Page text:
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Causal inference in Recommender Systems


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What is the impact of a recommender system? In a typical three-way interaction between users, items and the platform, a recommender system can have differing impacts on the three stakeholders, and there can be multiple metrics based on utility, diversity, and fairness. One way to measure impact is through randomized A/B tests, but experiments are costly and can only be applied for short-term outcomes. This talk describes a unifying framework based on causality that can be used to answer such questions. Using the example of a recommender system's effect on increasing sales for a platform, I will discuss the four steps that form the basis of a causal analysis: modeling the causal mechanism, identifying the correct estimand, estimation, and finally checking robustness of the obtained estimates. Utilizing independence assumptions common in click log data, this process led to a new method for estimating impact of recommendations, called the split-door causal criterion. In the later half of the talk, I will show how the four steps can be used to address otherw questions such as selection bias, missing data, and fairness questions about a recommender system.

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Causal inference in Recommender Systems

  1. 1. Causal Inference in Recommender Systems Amit Sharma Senior Researcher, Microsoft Research India @amt_shrma Invited Talk: REVEAL Workshop @ACM RecSys 2020
  2. 2. 2 Quartz
  3. 3. How to evaluate a recommender system? Accuracy • Is the predicted rating similar to a user’s rating? • Does the user click on a recommendation? Coverage • Does the system exclude certain items from recommendation? Diversity • Does the system recommend items different from each other? Insufficient for the questions we want to answer. Does the recommender system increase revenue? Does it shape what people buy or consume? Does it create “echo chambers” or make people more polarized?
  4. 4. Simple example: The “Harry Potter” Problem Suppose a recommender always recommends the next book by the same author. High accuracy and high coverage system. Diversity can also be high if user reads diverse genres of books. Harry Potter 2 By J.K. Rowling The Road By Cormac McCarthy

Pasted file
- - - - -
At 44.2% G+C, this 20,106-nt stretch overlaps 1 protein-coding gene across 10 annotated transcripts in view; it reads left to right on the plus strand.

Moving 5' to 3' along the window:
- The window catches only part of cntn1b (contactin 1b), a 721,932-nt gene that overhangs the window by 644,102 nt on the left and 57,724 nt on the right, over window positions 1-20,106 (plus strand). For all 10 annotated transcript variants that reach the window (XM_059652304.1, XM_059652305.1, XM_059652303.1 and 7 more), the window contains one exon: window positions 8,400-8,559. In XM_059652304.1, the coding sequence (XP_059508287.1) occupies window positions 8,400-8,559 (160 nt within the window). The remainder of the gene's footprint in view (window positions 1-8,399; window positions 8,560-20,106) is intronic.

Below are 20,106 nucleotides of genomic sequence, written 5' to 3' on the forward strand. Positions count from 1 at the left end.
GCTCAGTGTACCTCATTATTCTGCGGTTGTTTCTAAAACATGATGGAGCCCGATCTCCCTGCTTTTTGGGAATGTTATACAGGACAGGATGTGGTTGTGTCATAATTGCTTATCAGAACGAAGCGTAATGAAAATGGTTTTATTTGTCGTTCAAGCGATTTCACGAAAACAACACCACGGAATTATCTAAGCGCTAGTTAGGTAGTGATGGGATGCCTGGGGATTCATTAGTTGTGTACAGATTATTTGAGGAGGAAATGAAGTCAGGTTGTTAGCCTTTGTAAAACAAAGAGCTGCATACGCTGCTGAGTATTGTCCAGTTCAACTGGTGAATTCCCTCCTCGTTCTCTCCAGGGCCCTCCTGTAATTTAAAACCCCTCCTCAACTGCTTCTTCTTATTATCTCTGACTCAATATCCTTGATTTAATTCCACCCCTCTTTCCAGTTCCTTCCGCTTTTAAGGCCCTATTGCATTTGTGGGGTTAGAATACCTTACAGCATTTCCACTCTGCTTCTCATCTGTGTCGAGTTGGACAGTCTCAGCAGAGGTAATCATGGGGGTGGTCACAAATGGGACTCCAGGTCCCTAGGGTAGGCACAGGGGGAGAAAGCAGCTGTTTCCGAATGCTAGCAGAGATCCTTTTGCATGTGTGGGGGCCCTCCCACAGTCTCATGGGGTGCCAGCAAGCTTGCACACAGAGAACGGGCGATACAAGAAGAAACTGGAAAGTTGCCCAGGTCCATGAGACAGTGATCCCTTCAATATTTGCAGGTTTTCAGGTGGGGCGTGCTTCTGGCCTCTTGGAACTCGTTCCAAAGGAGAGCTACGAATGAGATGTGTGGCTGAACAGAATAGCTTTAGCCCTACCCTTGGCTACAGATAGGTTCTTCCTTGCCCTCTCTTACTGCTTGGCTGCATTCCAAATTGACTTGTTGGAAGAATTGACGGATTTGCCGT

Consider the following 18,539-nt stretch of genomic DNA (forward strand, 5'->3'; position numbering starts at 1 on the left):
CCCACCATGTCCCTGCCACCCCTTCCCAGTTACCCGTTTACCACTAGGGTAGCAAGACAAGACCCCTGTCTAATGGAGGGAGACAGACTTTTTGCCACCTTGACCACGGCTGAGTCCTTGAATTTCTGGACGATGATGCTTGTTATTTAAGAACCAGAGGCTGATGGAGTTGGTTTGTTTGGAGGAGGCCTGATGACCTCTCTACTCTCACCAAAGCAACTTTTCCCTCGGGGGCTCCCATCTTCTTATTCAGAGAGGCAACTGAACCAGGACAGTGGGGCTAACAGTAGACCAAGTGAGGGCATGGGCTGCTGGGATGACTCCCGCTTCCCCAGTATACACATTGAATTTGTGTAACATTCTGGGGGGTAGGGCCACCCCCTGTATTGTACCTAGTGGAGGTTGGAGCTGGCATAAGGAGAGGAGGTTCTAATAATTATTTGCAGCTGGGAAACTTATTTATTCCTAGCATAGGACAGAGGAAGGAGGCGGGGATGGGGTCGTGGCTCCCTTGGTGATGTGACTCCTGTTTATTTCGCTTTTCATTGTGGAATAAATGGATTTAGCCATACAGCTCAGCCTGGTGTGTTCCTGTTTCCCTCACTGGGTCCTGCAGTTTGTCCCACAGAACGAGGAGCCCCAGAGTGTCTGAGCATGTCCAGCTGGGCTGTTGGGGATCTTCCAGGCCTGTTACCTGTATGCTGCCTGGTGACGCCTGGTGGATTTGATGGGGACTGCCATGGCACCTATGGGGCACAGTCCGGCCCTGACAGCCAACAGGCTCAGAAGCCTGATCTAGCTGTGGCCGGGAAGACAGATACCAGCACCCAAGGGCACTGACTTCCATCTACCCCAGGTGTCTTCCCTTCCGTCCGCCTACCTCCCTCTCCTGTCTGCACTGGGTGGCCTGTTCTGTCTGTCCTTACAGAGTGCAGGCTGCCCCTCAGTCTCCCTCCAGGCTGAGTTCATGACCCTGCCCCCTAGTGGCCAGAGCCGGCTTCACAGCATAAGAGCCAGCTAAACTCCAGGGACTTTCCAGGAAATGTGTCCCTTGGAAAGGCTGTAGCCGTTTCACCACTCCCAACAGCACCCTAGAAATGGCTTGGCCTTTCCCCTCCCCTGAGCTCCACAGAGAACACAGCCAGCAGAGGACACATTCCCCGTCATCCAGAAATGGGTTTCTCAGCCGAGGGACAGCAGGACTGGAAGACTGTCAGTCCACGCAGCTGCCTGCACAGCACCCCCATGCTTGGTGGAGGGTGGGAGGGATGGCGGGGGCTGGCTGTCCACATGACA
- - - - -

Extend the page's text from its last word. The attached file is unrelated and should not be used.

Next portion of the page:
5. 5. A causal view of a recommender system Key question: What would be the outcome metric in a world without the recommendation algorithm? Recommendation Algorithm Evaluating the algorithm Policy or Intervention Causal effect of intervention 𝑃(𝑅𝑒𝑐|𝑈𝑠𝑒𝑟𝐶𝑜𝑛𝑡𝑒𝑥𝑡) 𝑃 𝑂𝑢𝑡𝑐𝑜𝑚𝑒 𝐝𝐨(𝑅𝑒𝑐)) 𝑃 𝑂𝑢𝑡𝑐𝑜𝑚𝑒 𝐝𝐨(𝑅𝑒𝑐 = 1)) 𝑃 𝑂𝑢𝑡𝑐𝑜𝑚𝑒 𝐝𝐨(𝑅𝑒𝑐 = 0)) Causal Impact of Recommender= 𝑃 𝑂𝑢𝑡𝑐𝑜𝑚𝑒 𝐝𝐨(𝑅𝑒𝑐 = 1)) − 𝑃 𝑂𝑢𝑡𝑐𝑜𝑚𝑒 𝐝𝐨(𝑅𝑒𝑐 = 1))
  6. 6. Comparing to a counterfactual world provides new, causal metrics Serendipity: “Recommendation helps the user find a surprisingly interesting item they might not have otherwise discovered” ---Herlocker et al. 2004 (TOIS) But so far we lacked the tools to measure such metrics. Accuracy Coverage Increase in Clicks or Revenue Fairness by Parity Diversity Fairness by Equal Opportunity
  7. 7. Today’s talk: How to estimate causal metrics for a recommender system? 1. Case study: Estimate the impact of Amazon’s recommendation engine Describe the four steps of causal analysis: 1. Model causal mechanisms in a system. 2. Identify the correct metric to estimate. 3. Estimate the metric. 4. Check robustness of the estimate to unobserved confounding. 2. New, causal metrics: How a causal inference view enables us to ask new questions about a recommender system? DoWhy: A Python library for causal inference that implements the four steps.
  8. 8. Causal Impact: How many additional views does a recommender system bring? 8 Accuracy Increase in Clicks or Revenue
  9. 9. Hypothetical experiment: Randomized A/B test Can we develop an offline metric? 9 Treatment (A): Observed Control (B): Counterfactual world